Sixty percent to 70 percent of magnesium is found in bones. The rest is in liver, muscle and blood. Magnesium is required for normal skeletal development,nervous and muscular system functions and for enzyme systems. It is also closely associated with metabolism of calcium and phosphorus. In ruminants, a major magnesium deficiency disease is grass tetany, often seen on fast-growing, lush, cool season pastures. Affected animals have low-blood magnesium levels, exhibit a loss of appetite, are excitable, stagger, have convulsions and may die. High-fertilization rates, cool temperatures and high levels of plant potassium and/or rumen ammonia may contribute to the disease. A major supplemental source of magnesium is magnesium oxide. It is often supplemented on winter wheat pasture and mixed with a protein source to encourage consumption.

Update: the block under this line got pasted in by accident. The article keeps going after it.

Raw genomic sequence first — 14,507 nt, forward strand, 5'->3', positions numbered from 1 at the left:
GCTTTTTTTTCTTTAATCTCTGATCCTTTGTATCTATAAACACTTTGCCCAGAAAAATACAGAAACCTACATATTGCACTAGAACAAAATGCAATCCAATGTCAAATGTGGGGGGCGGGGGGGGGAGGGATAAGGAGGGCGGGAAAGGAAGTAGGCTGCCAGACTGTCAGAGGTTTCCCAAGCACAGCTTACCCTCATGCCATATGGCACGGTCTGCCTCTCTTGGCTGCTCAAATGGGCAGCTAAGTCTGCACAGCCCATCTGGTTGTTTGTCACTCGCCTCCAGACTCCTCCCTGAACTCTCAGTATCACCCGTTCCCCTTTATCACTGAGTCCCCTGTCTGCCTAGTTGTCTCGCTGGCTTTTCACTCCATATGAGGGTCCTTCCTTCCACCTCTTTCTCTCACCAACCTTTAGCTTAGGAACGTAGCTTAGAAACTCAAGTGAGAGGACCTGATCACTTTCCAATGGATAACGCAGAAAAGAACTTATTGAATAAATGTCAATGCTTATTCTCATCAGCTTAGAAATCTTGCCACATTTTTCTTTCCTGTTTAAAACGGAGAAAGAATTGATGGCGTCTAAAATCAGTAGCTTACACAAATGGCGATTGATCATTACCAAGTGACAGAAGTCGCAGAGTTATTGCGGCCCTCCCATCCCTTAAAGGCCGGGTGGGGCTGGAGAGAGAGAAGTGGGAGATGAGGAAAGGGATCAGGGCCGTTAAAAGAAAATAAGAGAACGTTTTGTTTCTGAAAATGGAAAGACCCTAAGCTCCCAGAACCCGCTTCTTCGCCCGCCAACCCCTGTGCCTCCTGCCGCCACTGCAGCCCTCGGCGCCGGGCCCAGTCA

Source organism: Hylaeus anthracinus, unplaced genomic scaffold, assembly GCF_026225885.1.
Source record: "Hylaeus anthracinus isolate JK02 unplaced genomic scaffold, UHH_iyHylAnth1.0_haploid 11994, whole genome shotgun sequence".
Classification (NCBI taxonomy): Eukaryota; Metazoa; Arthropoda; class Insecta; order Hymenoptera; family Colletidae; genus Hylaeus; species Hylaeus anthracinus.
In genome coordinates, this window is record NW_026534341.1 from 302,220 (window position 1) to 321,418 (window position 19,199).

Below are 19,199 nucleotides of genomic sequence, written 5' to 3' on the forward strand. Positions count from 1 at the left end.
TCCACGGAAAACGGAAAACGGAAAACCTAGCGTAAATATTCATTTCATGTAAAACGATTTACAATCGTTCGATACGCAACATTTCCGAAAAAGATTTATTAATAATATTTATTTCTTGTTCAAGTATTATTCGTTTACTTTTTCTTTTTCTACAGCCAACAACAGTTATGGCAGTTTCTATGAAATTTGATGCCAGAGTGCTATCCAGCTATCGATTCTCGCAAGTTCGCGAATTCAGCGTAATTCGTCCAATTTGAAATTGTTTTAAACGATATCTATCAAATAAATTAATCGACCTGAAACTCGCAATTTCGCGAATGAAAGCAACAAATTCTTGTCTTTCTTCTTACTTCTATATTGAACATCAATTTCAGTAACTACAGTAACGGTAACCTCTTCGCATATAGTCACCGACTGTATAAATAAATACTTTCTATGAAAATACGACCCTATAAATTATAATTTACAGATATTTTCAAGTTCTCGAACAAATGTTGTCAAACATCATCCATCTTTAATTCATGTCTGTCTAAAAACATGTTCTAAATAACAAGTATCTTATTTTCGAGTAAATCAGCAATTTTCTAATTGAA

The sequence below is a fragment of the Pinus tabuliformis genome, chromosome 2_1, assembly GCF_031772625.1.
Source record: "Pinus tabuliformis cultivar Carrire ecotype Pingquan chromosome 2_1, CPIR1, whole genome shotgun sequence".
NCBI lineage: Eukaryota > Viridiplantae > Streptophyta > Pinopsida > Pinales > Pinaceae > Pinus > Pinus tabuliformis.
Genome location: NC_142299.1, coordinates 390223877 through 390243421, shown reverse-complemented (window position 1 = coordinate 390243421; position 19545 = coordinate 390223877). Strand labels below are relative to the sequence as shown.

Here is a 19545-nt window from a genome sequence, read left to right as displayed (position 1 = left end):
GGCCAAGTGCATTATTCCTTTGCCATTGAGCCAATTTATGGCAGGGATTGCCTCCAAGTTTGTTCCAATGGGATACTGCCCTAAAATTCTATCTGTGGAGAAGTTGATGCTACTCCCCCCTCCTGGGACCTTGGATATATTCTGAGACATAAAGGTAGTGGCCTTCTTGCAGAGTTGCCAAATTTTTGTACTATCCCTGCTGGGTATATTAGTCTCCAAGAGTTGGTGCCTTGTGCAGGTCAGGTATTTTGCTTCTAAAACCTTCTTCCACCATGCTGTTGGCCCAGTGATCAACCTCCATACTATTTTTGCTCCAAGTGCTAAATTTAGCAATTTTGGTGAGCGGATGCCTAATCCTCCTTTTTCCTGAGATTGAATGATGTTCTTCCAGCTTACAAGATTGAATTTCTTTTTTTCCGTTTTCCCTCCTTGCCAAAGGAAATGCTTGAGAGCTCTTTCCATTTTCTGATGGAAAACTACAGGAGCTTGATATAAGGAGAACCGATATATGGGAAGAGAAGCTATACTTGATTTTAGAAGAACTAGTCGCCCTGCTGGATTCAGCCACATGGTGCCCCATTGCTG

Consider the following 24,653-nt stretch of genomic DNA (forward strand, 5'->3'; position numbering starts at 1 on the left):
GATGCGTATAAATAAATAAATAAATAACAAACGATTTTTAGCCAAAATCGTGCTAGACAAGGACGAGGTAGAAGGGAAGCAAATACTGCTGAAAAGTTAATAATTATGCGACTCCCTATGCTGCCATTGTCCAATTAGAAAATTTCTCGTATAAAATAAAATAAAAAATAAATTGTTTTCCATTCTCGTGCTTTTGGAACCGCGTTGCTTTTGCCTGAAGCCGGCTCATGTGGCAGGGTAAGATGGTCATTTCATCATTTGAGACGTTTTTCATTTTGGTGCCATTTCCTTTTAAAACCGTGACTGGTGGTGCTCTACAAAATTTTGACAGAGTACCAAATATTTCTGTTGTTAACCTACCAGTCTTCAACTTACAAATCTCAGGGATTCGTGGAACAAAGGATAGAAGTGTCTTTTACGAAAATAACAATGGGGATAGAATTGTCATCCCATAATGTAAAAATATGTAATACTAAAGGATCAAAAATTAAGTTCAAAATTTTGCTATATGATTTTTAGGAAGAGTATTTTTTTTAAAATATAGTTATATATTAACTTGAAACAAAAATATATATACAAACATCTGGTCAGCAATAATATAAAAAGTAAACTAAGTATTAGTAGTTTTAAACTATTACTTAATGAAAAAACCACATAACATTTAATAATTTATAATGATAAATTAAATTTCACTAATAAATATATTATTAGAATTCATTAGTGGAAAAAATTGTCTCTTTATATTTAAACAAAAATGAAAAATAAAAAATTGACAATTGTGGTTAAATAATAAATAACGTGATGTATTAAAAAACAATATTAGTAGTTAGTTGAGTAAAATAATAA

Reference: Hart, S. 2008. Meat Goat Nutrition. Pages 58-83 in Proc. 23rd Ann. Goat Field Day, Langston University, Langston, OK.